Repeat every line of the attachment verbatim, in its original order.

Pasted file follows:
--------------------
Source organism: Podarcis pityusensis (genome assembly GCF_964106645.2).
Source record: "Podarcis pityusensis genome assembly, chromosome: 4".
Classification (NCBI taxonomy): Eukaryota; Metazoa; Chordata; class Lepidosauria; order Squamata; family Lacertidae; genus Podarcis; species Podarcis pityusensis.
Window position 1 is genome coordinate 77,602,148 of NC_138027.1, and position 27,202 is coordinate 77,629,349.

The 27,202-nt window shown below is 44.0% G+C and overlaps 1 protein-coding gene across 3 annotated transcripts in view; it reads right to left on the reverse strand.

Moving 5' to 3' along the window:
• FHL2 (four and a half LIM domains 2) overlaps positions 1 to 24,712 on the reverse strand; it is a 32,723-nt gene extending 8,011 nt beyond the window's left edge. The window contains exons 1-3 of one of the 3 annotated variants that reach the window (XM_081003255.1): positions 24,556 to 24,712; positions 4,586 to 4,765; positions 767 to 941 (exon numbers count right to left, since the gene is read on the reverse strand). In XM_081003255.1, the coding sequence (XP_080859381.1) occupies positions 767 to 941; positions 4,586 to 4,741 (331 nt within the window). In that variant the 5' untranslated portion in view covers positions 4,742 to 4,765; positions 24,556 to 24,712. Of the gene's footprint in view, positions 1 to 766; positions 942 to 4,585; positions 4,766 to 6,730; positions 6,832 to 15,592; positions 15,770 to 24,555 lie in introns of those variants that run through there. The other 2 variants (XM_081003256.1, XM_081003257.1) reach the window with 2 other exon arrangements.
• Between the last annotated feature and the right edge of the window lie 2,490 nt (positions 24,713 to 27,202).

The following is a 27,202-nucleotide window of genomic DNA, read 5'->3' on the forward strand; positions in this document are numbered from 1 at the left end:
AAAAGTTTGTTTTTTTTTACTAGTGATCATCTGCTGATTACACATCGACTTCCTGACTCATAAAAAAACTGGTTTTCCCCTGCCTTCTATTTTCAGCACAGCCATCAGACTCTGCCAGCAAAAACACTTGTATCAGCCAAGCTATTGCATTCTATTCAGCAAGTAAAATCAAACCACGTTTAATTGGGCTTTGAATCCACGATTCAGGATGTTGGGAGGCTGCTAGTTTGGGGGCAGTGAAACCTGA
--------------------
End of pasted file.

Source organism: Podarcis pityusensis (genome assembly GCF_964106645.2).
Source record: "Podarcis pityusensis genome assembly, chromosome: 4".
Classification (NCBI taxonomy): Eukaryota; Metazoa; Chordata; class Lepidosauria; order Squamata; family Lacertidae; genus Podarcis; species Podarcis pityusensis.
Window position 1 is genome coordinate 77,602,148 of NC_138027.1, and position 27,202 is coordinate 77,629,349.

The 27,202-nt window shown below is 44.0% G+C and overlaps 1 protein-coding gene across 3 annotated transcripts in view; it reads right to left on the reverse strand.

Moving 5' to 3' along the window:
• FHL2 (four and a half LIM domains 2) overlaps positions 1 to 24,712 on the reverse strand; it is a 32,723-nt gene extending 8,011 nt beyond the window's left edge. The window contains exons 1-3 of one of the 3 annotated variants that reach the window (XM_081003255.1): positions 24,556 to 24,712; positions 4,586 to 4,765; positions 767 to 941 (exon numbers count right to left, since the gene is read on the reverse strand). In XM_081003255.1, the coding sequence (XP_080859381.1) occupies positions 767 to 941; positions 4,586 to 4,741 (331 nt within the window). In that variant the 5' untranslated portion in view covers positions 4,742 to 4,765; positions 24,556 to 24,712. Of the gene's footprint in view, positions 1 to 766; positions 942 to 4,585; positions 4,766 to 6,730; positions 6,832 to 15,592; positions 15,770 to 24,555 lie in introns of those variants that run through there. The other 2 variants (XM_081003256.1, XM_081003257.1) reach the window with 2 other exon arrangements.
• Between the last annotated feature and the right edge of the window lie 2,490 nt (positions 24,713 to 27,202).

The following is a 27,202-nucleotide window of genomic DNA, read 5'->3' on the forward strand; positions in this document are numbered from 1 at the left end:
AAAAGTTTGTTTTTTTTTACTAGTGATCATCTGCTGATTACACATCGACTTCCTGACTCATAAAAAAACTGGTTTTCCCCTGCCTTCTATTTTCAGCACAGCCATCAGACTCTGCCAGCAAAAACACTTGTATCAGCCAAGCTATTGCATTCTATTCAGCAAGTAAAATCAAACCACGTTTAATTGGGCTTTGAATCCACGATTCAGGATGTTGGGAGGCTGCTAGTTTGGGGGCAGTGAAACCTGA